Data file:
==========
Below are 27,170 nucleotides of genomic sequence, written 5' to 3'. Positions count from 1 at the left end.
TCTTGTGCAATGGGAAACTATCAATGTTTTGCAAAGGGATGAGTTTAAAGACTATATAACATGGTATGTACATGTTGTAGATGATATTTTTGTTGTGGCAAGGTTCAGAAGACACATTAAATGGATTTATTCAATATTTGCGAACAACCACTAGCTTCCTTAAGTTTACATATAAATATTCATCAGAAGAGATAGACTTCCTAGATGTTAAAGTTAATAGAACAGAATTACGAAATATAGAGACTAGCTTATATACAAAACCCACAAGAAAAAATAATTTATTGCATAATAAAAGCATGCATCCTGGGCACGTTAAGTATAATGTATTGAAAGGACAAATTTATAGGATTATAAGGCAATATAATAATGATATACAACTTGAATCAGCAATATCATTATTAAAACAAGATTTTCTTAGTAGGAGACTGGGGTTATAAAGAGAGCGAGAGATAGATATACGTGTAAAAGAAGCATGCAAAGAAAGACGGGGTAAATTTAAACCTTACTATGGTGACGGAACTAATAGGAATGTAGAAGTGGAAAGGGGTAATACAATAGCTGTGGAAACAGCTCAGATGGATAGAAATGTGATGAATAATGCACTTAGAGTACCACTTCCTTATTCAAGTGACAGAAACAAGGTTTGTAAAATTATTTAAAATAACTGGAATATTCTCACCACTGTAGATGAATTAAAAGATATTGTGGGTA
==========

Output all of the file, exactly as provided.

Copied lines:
Below are 27,170 nucleotides of genomic sequence, written 5' to 3'. Positions count from 1 at the left end.
TCTTGTGCAATGGGAAACTATCAATGTTTTGCAAAGGGATGAGTTTAAAGACTATATAACATGGTATGTACATGTTGTAGATGATATTTTTGTTGTGGCAAGGTTCAGAAGACACATTAAATGGATTTATTCAATATTTGCGAACAACCACTAGCTTCCTTAAGTTTACATATAAATATTCATCAGAAGAGATAGACTTCCTAGATGTTAAAGTTAATAGAACAGAATTACGAAATATAGAGACTAGCTTATATACAAAACCCACAAGAAAAAATAATTTATTGCATAATAAAAGCATGCATCCTGGGCACGTTAAGTATAATGTATTGAAAGGACAAATTTATAGGATTATAAGGCAATATAATAATGATATACAACTTGAATCAGCAATATCATTATTAAAACAAGATTTTCTTAGTAGGAGACTGGGGTTATAAAGAGAGCGAGAGATAGATATACGTGTAAAAGAAGCATGCAAAGAAAGACGGGGTAAATTTAAACCTTACTATGGTGACGGAACTAATAGGAATGTAGAAGTGGAAAGGGGTAATACAATAGCTGTGGAAACAGCTCAGATGGATAGAAATGTGATGAATAATGCACTTAGAGTACCACTTCCTTATTCAAGTGACAGAAACAAGGTTTGTAAAATTATTTAAAATAACTGGAATATTCTCACCACTGTAGATGAATTAAAAGATATTGTGGGTA